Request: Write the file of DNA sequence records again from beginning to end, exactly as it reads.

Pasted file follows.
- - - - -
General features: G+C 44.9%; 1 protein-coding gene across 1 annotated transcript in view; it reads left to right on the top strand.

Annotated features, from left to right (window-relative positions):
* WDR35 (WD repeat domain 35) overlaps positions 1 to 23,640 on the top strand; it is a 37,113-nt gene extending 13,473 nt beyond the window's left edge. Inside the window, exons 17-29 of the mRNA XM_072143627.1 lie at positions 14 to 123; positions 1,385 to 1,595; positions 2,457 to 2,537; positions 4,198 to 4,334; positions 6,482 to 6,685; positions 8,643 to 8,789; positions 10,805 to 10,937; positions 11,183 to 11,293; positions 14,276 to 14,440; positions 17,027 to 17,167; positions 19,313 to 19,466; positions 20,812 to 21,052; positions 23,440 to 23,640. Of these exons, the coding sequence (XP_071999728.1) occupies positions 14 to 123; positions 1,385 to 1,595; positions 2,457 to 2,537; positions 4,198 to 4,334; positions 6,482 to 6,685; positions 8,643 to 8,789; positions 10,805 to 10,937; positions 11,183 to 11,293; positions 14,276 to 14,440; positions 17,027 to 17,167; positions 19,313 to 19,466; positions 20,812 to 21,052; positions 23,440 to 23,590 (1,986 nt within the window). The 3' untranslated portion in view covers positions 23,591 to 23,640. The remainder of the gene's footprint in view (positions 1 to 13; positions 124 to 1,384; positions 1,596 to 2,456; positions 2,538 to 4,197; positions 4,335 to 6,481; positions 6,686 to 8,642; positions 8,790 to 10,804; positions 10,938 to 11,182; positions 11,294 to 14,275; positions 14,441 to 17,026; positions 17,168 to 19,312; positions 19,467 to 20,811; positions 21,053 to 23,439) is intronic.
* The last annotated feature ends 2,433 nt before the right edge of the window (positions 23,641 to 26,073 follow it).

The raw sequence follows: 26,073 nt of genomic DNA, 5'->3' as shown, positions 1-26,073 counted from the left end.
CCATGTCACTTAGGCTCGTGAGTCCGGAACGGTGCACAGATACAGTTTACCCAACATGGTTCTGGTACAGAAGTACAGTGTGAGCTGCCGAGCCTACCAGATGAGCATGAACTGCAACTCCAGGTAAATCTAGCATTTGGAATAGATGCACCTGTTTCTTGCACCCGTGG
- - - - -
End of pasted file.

General features: G+C 44.9%; 1 protein-coding gene across 1 annotated transcript in view; it reads left to right on the top strand.

Annotated features, from left to right (window-relative positions):
* WDR35 (WD repeat domain 35) overlaps positions 1 to 23,640 on the top strand; it is a 37,113-nt gene extending 13,473 nt beyond the window's left edge. Inside the window, exons 17-29 of the mRNA XM_072143627.1 lie at positions 14 to 123; positions 1,385 to 1,595; positions 2,457 to 2,537; positions 4,198 to 4,334; positions 6,482 to 6,685; positions 8,643 to 8,789; positions 10,805 to 10,937; positions 11,183 to 11,293; positions 14,276 to 14,440; positions 17,027 to 17,167; positions 19,313 to 19,466; positions 20,812 to 21,052; positions 23,440 to 23,640. Of these exons, the coding sequence (XP_071999728.1) occupies positions 14 to 123; positions 1,385 to 1,595; positions 2,457 to 2,537; positions 4,198 to 4,334; positions 6,482 to 6,685; positions 8,643 to 8,789; positions 10,805 to 10,937; positions 11,183 to 11,293; positions 14,276 to 14,440; positions 17,027 to 17,167; positions 19,313 to 19,466; positions 20,812 to 21,052; positions 23,440 to 23,590 (1,986 nt within the window). The 3' untranslated portion in view covers positions 23,591 to 23,640. The remainder of the gene's footprint in view (positions 1 to 13; positions 124 to 1,384; positions 1,596 to 2,456; positions 2,538 to 4,197; positions 4,335 to 6,481; positions 6,686 to 8,642; positions 8,790 to 10,804; positions 10,938 to 11,182; positions 11,294 to 14,275; positions 14,441 to 17,026; positions 17,168 to 19,312; positions 19,467 to 20,811; positions 21,053 to 23,439) is intronic.
* The last annotated feature ends 2,433 nt before the right edge of the window (positions 23,641 to 26,073 follow it).

The raw sequence follows: 26,073 nt of genomic DNA, 5'->3' as shown, positions 1-26,073 counted from the left end.
CCATGTCACTTAGGCTCGTGAGTCCGGAACGGTGCACAGATACAGTTTACCCAACATGGTTCTGGTACAGAAGTACAGTGTGAGCTGCCGAGCCTACCAGATGAGCATGAACTGCAACTCCAGGTAAATCTAGCATTTGGAATAGATGCACCTGTTTCTTGCACCCGTGG